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Eugene V. Rostow '37: Dean, Scholar, Statesman

Sterling Professor Emeritus of Law and Public Affairs Eugene V. Rostow, a former dean of Yale Law School and an influential scholar and government official, died on November 25, 2002, at age 89.

Rostow shuttled between government service and academia several times in his career.

Born in Brooklyn, New York, and raised in New Haven, Rostow attended Yale, graduating Phi Beta Kappa at age 19, and then studied economics at Kings College, Oxford. He then returned to the United States and to Yale, graduating from the Yale Law School in 1937.

After a stint at a New York law firm, Rostow joined the Yale Law School faculty in 1938 and became a full professor in 1944. During World War II, he served in the Lend Lease Administration, overseeing the provision of supplies to American allies.

He was an early critic of the internment of Japanese Americans during World War II and, especially, of the Supreme Court decisions that validated the policy. His 1945 article in the Yale Law Journal criticizing those decisions became a foundational part of the movement to provide restitution to interned Japanese Americans.

Rostow became dean of Yale Law School in 1955 and served until 1965. He oversaw a program to revamp the Law School's curriculum, bringing a more interdisciplinary approach to the study of law, as well as increasing the number of seminars and the opportunities for independent study. He also built up the school's endowment and recruited highly respected legal scholars to the faculty.

Current Yale Law School Dean Anthony T. Kronman said, "Much of the Yale Law School we now know--to which we have become so accustomed by the passage of time--was built or rebuilt during Gene's deanship years. Gene's intellect, will, and character were molding forces in the evolution of the modern Yale Law School, and his legacy is all about us. Gene Rostow was one of the Law School's great deans."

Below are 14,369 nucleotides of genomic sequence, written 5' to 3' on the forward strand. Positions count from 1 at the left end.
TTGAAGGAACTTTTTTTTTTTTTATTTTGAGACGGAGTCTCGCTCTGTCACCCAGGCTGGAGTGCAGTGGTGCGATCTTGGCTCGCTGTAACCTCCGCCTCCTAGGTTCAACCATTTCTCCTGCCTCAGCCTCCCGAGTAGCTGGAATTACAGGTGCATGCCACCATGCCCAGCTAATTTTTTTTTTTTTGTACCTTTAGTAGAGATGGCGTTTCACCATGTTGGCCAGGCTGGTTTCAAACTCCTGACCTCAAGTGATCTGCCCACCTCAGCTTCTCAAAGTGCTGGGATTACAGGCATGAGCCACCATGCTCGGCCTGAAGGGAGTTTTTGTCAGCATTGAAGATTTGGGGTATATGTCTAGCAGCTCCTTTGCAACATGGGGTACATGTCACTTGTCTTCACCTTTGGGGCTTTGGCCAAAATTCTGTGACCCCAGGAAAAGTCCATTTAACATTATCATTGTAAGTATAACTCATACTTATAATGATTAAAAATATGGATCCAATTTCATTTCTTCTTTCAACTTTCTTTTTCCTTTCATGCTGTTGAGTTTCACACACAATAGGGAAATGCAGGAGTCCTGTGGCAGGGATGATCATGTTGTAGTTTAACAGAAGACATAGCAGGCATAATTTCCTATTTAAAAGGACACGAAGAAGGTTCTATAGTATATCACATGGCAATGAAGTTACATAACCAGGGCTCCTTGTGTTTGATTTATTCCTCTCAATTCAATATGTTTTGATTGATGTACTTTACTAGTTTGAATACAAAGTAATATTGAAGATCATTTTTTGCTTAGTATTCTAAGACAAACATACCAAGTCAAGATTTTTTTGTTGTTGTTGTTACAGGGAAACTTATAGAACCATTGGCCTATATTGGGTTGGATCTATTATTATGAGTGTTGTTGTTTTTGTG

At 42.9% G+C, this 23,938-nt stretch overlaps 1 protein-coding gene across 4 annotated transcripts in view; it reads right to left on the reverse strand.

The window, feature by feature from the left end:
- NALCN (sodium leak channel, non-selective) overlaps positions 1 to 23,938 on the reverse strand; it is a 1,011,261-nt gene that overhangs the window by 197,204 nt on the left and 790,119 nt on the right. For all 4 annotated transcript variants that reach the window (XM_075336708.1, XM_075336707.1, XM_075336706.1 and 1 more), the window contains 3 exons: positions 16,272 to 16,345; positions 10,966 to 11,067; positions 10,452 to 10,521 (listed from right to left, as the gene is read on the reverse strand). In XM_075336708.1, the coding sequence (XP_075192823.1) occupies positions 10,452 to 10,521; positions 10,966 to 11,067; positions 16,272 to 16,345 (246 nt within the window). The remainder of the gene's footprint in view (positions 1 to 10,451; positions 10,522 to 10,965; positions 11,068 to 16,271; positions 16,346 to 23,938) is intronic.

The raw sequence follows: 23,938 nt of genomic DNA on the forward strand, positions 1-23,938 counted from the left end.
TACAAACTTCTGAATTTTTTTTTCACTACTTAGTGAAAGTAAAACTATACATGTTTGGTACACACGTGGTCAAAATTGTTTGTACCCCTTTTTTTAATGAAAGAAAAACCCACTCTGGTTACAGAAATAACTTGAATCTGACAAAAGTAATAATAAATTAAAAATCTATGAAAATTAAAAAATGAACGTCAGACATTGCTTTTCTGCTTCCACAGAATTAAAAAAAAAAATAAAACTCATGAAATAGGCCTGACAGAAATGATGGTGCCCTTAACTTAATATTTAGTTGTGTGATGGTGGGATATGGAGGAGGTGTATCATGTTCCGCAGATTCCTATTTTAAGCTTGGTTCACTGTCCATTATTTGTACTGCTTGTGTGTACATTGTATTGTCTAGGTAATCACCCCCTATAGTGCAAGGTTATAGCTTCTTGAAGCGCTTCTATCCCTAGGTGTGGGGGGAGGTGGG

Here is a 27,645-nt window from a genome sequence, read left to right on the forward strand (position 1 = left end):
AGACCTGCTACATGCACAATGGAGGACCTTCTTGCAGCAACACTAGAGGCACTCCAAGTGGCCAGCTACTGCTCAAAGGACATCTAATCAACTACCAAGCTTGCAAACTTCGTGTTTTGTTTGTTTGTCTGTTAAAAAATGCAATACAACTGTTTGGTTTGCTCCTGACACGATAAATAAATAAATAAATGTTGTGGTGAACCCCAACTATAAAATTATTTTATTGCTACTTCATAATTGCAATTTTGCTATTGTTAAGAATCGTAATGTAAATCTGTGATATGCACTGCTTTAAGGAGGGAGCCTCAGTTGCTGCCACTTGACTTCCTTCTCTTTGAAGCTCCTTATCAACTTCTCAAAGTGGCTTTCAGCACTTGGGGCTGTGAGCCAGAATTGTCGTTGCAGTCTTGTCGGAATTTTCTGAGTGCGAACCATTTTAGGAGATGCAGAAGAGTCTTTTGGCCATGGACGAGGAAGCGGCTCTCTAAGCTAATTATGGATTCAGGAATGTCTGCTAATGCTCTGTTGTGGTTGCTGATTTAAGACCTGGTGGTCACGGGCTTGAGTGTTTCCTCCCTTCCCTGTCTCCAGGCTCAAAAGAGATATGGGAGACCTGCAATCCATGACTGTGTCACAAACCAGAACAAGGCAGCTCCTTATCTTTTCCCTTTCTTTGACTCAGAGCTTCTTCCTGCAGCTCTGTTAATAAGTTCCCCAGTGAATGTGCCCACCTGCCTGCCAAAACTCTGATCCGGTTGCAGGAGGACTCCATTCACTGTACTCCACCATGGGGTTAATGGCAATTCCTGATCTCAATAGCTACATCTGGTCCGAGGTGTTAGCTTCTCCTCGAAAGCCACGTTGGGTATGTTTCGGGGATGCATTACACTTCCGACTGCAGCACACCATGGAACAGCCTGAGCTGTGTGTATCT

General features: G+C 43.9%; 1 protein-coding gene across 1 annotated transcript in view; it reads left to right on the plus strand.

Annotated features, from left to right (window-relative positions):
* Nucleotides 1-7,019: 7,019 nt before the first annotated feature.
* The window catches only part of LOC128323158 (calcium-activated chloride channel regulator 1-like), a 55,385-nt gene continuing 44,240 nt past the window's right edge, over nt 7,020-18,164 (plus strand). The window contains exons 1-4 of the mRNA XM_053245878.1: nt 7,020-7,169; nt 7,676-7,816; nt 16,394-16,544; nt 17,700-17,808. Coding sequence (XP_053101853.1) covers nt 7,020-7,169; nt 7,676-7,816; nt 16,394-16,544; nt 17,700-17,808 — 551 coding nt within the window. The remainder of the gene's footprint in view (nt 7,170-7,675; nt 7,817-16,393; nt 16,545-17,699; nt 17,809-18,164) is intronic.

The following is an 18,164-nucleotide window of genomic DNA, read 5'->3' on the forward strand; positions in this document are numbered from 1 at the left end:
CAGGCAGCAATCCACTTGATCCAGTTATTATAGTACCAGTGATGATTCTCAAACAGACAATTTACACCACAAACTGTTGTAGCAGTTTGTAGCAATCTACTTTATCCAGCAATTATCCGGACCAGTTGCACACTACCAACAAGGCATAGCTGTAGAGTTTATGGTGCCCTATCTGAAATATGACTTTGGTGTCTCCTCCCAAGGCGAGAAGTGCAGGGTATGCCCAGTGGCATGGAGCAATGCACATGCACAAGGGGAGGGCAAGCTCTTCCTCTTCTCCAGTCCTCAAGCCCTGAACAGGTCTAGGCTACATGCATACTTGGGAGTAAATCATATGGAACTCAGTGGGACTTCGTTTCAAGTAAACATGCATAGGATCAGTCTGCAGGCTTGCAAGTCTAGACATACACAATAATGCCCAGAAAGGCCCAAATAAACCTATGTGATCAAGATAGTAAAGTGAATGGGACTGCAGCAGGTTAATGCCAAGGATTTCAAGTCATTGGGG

After his time in the deanship, Rostow again entered government service as undersecretary for political affairs from 1966 to 1969. He was the third-highest ranking official in Lyndon Johnson's State Department and became well known for his defense of America's policy in Vietnam. He firmly believed that the U.S. had treaty obligations to defend South Vietnam and a moral obligation to oppose the spread of communism. He also helped draft a crucial UN Security Council resolution on the Israeli-Palestinian conflict.

Returning to Yale Law School, Rostow was an expert on international security and disarmament. He wrote in the New York Times in 1969 that "a balance of power is the only possible foundation for peace." He advocated building up America's defense forces and was a founding member of the Committee on the Present Danger.

In 1981, he was appointed by President Ronald Reagan to direct the Arms Control and Disarmament Agency, making him the highest-ranking Democrat in the Reagan administration.

He became Sterling Professor Emeritus in 1984. His many books included Sovereign Prerogative, 1962; Law, Power and the Pursuit of Peace, 1968; The Ideal in Law, 1978; and Toward Managed Peace, 1993.

Rostow is survived by his wife of 69 years, the former Edna Greenberg; three children, Victor, Nicholas, and Jessica; two brothers; and six grandchildren.